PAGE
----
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Aniba Rosodora (Rosewood) Wood Oil

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Aniba Rosodora (Rosewood) Wood Oil

Aniba Rosodora (Rosewood) Wood Oil

Rosewood oil is a pale yellow oil with a floral-woody aroma, derived from the wood of the Pau-rosa tree (Aniba rosodora, also known as Brazillian Rosewood).

Aniba rosodora is a flowering tree in the laurel family (Lauraceaea) found in tropical rainforest regions of Brazil and South America. These trees grow on lowland and medium elevations to around 20 meters tall, with red leaves, purple fruit and vibrant pink heartwood. Pau-rosas are highly fragrant, and the harvested wood can be chipped and then steam-distilled to produce Rosewood oil. The essential oil's high linalool content (an aromatic chemical popular in many fragrances) and low yield (total oil is around 1% of the weight of the harvested wood), makes it a valuable oil in perfumery.

Incresed demand for essential oil coupled with destructive harvesting practices has led to a decline in Aniba rosodora populations, which are mostly sourced from the wild. It is listed as an endangered species on the IUCN Red List (2020).

Botanical name: Aniba rosodora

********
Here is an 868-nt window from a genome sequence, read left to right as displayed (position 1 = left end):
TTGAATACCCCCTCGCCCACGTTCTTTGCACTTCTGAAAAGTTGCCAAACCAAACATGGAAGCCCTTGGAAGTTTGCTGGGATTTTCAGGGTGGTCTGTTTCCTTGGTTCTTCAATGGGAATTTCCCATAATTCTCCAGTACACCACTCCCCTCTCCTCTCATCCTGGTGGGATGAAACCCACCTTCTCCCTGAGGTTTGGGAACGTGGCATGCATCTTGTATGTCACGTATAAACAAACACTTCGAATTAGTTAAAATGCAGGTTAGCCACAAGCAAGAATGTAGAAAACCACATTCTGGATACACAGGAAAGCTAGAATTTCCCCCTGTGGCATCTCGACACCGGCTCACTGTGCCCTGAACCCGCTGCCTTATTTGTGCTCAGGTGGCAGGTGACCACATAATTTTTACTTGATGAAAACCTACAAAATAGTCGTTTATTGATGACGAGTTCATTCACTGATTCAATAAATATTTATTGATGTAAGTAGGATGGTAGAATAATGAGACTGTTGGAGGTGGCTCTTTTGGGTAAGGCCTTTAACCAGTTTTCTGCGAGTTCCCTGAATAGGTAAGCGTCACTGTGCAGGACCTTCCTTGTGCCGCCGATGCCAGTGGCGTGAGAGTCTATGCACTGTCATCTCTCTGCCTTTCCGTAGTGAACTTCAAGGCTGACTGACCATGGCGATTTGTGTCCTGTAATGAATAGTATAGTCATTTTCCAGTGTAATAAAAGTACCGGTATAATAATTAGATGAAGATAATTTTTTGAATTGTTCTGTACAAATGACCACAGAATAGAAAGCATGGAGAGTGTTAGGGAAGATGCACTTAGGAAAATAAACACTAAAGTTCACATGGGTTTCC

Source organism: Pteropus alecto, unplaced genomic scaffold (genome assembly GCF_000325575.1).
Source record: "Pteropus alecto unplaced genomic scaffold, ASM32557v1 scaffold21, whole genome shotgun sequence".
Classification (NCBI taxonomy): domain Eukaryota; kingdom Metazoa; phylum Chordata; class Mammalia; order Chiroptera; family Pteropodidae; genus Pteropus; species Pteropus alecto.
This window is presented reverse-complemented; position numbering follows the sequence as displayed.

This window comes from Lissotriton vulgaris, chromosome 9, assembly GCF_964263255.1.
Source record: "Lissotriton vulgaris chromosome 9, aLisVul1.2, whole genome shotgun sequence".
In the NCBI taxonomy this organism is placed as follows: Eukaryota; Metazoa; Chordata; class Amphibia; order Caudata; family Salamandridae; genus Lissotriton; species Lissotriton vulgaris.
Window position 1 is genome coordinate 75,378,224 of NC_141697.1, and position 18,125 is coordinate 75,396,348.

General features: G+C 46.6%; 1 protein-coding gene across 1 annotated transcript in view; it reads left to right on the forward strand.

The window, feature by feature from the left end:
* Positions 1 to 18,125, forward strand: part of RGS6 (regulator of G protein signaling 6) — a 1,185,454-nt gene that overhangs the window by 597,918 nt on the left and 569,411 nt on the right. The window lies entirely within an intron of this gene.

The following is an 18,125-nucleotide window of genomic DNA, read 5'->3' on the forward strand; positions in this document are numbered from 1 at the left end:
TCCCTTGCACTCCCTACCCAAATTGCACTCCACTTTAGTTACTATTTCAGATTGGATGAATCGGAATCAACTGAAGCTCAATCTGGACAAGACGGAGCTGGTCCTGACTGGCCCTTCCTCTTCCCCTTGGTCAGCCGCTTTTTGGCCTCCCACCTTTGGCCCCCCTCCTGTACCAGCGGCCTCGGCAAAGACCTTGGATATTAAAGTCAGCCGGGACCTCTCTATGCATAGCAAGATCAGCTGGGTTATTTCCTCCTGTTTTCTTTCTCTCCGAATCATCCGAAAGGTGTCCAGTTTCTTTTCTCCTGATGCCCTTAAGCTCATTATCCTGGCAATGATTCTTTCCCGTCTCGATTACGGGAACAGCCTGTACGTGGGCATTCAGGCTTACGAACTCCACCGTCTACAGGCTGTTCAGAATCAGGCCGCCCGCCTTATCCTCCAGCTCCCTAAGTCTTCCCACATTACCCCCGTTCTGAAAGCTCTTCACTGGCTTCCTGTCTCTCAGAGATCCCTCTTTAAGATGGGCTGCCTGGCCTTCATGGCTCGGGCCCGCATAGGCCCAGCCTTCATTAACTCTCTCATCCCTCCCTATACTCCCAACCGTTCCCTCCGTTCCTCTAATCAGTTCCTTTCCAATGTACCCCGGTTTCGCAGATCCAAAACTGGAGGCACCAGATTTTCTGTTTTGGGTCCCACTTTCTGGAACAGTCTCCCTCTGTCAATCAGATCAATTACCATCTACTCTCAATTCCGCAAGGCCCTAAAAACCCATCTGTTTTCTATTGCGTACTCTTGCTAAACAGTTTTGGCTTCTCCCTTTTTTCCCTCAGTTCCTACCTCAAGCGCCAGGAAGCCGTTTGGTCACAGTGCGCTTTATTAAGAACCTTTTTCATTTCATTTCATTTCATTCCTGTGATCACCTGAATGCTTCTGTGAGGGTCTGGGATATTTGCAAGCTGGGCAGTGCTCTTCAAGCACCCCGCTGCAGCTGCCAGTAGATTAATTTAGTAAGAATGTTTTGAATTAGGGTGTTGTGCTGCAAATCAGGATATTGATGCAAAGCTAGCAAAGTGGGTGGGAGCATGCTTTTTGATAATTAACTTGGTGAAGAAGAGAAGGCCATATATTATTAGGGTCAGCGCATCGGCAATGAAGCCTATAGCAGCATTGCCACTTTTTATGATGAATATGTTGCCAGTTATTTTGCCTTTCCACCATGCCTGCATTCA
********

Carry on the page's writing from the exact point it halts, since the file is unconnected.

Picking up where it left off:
Other names: Bois de Rose Oil, Rosewood Oil, Brazillian Rosewood Oil, Rosewood Wood Oil, Aniba Rosaeodora Oil, Aniba Rosaeodora var. Amazonia Oil Brazil

Main constituents: Linalool, alpha-Terpineol, Geraniol, Benzyl Benzoate

REFERENCES

Maia, José Guilherme S., Andrade, Eloisa Helena A., Couto, Hilma Alessandra R., Silva, Ana Carla M. da, Marx, Friedhelm, & Henke, Christoph. (2007). Plant sources of amazon rosewood oil. Química Nova, 30(8), 1906-1910. https://doi.org/10.1590/S0100-40422007000800021

Varty, N. 1998. Aniba rosodora. The IUCN Red List of Threatened Species 1998: e.T33958A68966060. https://dx.doi.org/10.2305/IUCN.UK.1998.RLTS.T33958A68966060.en.

INCI Name:
Aniba Rosodora (Rosewood) Wood Oil
Ingredient origins:
Rosewood Tree
Role:
Fragrance
Common name:
Aniba Rosodora (Rosewood) Wood Oil
EWG score: The EWG score is a hazard score ranging from 1-2 (low hazard), 3-6 (moderate hazard) and 7-10 (high hazard) published by the Environmental Working Group. Their data is sourced from the Skin Deep® database and studies published in open scientific literature.
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